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Tip #6: Keep an eye on them

Dad and young girl and boy looking at a tablet together

As your child gets more used to using technology, it’s still best to keep an eye on them. It helps if you think of the internet as a physical place. You wouldn’t let your 5 year old go to the shops or to a leisure centre on their own, so don’t let them explore the online world alone either. Even with parental controls in place, children can still stumble across things that may upset them, or even in extreme cases put them in danger.

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Tip #7: Check that the things they watch are suitable for them

If you’re not sure whether your child should be playing a game or watching a film they’re interested in, you can look it up on the PEGI and British Board of Film Classification websites. They even let you check what’s in a specific game or film. You can also check reviews of games and films written with parents in mind at the Common Sense Media website.

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Tip #9: Stranger danger or strange behaviour?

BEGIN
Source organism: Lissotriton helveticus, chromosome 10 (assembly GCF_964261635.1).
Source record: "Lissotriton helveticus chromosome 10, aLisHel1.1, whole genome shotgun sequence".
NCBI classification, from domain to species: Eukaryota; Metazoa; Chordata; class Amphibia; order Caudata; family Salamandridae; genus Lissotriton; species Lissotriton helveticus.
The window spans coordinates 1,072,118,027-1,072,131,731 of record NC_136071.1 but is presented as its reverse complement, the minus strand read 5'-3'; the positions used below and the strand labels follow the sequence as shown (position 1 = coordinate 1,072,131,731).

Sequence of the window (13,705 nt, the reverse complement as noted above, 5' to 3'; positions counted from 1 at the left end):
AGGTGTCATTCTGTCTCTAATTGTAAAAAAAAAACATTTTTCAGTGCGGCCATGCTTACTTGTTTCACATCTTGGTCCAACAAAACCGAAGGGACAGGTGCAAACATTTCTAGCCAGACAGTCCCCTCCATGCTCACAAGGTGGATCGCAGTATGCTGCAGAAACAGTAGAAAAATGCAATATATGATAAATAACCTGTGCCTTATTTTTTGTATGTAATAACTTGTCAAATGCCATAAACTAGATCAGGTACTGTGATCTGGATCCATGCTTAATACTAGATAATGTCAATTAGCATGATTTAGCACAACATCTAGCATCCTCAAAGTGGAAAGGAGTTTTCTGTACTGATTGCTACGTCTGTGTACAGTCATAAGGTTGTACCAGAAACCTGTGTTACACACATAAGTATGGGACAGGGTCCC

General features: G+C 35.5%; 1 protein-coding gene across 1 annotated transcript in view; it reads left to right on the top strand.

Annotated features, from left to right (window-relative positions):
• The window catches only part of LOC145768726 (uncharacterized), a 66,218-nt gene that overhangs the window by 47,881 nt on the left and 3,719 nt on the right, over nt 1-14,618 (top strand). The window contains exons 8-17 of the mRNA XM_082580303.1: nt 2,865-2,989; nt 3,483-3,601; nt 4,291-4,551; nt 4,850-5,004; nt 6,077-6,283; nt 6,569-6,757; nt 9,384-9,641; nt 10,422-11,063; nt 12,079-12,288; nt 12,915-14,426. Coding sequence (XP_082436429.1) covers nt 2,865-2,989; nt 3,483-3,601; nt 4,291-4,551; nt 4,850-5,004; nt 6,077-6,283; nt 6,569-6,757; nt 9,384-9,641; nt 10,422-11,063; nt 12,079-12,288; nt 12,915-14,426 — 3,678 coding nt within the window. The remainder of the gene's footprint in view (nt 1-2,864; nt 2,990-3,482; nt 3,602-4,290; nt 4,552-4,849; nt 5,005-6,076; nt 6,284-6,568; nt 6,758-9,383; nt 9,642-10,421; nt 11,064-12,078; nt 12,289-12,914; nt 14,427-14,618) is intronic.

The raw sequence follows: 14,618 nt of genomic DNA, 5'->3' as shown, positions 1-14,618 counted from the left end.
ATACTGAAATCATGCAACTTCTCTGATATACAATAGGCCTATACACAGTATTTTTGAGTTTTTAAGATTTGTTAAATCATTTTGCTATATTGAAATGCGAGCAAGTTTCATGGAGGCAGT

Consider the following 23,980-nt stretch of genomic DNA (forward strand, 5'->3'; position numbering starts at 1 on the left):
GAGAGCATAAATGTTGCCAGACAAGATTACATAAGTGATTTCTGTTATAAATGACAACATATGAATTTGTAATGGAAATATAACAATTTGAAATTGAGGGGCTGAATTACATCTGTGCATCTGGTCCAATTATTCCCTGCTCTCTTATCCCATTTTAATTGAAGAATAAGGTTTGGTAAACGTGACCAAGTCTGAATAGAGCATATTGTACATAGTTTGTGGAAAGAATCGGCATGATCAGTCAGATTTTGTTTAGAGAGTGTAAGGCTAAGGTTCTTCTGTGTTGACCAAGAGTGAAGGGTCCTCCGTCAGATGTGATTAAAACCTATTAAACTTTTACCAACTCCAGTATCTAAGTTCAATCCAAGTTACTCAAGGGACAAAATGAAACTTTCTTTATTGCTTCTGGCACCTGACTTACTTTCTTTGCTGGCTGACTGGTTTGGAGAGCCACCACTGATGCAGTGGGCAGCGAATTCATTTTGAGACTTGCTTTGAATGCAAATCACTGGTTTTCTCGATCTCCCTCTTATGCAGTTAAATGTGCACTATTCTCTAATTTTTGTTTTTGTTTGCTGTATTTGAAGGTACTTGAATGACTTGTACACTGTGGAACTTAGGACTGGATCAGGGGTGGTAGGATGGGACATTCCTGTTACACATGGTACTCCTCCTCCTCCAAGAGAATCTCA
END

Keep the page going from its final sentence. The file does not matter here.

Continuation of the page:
At this age, the safest option is not to let children livestream, videocall or message online with people they don’t know – even ‘friends of friends’. The Digiduck collection (see resources below) has a good video about reliability online you could watch together.

It’s a good idea to teach your child to be wary of unusual behaviour in anyone they interact with online – for example, someone asking them to do something they wouldn’t normally do. Let your child know that if something doesn’t feel right, no matter who has suggested it, they should come and talk to you straightaway.

As they get older, you can talk to your child about how they can work out whether someone online is trustworthy or not.

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Tip #10: Take an interest in what they’re doing

Little girl wearing headphones learning online and waving to the laptop screen

As your child gets older, they might start to play online more independently, so it’s important to always take an interest in what they’re doing. Try to get into the habit of chatting to them about what they do online. You could ask them about the games they play and the videos they watch and get them to show you. They’ll probably enjoy explaining to you how a game works and letting you have a go – especially if they’re better at it than you are!

If they’re used to talking to you about what they do online, they’ll be more likely to tell you if anything goes wrong.

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Tip #11: Look for ‘teachable moments’

Let’s say the issue of online safety comes up in a TV programme or an online show they watch. For example, if someone in the show is sent something that upsets them or isn’t who they say they are. Use this is an opportunity to talk to them about being kind and responsible online, just as you would in the offline world.

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Tip #12: Help your child realise the benefits of their online life